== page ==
Margaret Cousins once said, “Appreciation can make a day, even change a life. Your willingness to put it into words is all that is necessary”. Webster says that the definition of appreciation is the ability to recognize and have gratitude for something or someone.
My short story starts out with the CEO of a company addressing a management meeting that he had called together. He holds up a hundred dollar bill and asks everyone at the meeting, "Who would like this new hundred dollar bill?" Hands went up all over the room. He said, "I’m going to give this hundred dollar bill to one of you, but first I need to crumple it." He wadded up the bill and asked, "Who still wants it?" Hands were quickly raised. The CEO dropped the bill and ground it into the floor with his shoe. He picked up the crumpled, dirty bill. "Now who wants it?" Everyone still lifted their hands. "Friends, you have all learned a valuable lesson” the CEO concluded. “No matter what I did to the money, you still want it because its value hasn’t changed. Even though the bill is crumpled and dirty, it’s still worth twenty dollars.” Although someone may have done something wrong in their life, he or she still has infinite worth. Every person has value. Do you see others—and yourself—as having value? This is why being appreciated is so important in life.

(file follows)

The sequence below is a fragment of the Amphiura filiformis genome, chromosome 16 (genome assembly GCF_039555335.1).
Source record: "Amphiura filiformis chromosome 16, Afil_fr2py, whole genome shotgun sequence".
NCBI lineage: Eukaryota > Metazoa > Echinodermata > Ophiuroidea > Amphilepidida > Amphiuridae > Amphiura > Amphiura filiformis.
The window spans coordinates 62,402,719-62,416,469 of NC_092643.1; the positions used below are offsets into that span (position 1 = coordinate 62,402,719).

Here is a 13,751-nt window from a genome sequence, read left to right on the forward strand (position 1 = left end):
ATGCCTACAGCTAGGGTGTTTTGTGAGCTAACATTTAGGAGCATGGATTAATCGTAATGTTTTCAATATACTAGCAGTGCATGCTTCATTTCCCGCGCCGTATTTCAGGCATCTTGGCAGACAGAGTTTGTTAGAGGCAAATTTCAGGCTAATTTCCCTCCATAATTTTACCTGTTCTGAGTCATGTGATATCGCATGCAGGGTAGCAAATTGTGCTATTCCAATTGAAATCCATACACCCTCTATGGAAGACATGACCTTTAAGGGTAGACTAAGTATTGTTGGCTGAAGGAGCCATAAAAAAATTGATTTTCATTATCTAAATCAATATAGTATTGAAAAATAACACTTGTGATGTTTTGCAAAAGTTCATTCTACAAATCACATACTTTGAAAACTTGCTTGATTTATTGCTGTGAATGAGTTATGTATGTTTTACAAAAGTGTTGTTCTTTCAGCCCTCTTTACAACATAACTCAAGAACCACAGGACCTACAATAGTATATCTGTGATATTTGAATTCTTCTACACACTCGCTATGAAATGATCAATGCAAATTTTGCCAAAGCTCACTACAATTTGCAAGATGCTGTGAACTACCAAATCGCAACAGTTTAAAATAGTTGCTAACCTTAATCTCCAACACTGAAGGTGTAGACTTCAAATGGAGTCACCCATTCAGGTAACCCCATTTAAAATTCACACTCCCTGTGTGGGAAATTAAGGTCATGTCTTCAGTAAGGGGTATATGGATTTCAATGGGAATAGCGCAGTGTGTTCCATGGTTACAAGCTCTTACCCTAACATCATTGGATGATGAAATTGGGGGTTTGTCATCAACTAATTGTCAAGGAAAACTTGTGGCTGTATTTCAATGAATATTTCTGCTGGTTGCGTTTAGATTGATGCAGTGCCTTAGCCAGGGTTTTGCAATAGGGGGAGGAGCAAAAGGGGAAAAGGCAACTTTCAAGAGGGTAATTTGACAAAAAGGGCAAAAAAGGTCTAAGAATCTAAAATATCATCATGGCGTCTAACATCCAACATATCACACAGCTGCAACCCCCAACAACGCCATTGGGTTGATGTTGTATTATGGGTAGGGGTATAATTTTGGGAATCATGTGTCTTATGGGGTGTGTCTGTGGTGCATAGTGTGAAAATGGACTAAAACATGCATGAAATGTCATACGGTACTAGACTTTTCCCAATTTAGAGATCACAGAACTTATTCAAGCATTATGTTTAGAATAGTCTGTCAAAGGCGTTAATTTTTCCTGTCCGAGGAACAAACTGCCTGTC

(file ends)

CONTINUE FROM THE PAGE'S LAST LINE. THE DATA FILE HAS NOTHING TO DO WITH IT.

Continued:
Feeling genuinely appreciated lifts people up. At the most basic level, it makes us feel safe, which is what frees us to do our best work. It's also energizing. When our value feels at risk, as it so often does, that worry becomes preoccupying; this drains and diverts our energy from creating value. We're all more vulnerable and needy than we like to imagine. Authentically appreciating others will make you feel better about yourself, and it will also increase the likelihood they'll invest more in their work, and in you.
Appreciation starts with appreciating yourself first. If you have difficulty openly appreciating others, it's likely you also find it difficult to appreciate yourself. Take a few moments at the end of the day to ask yourself this simple question: "What can I rightly feel proud of today?" If you are committed to constant self-improvement, you can also ask yourself, "What could I do better tomorrow?" Both questions hold your value.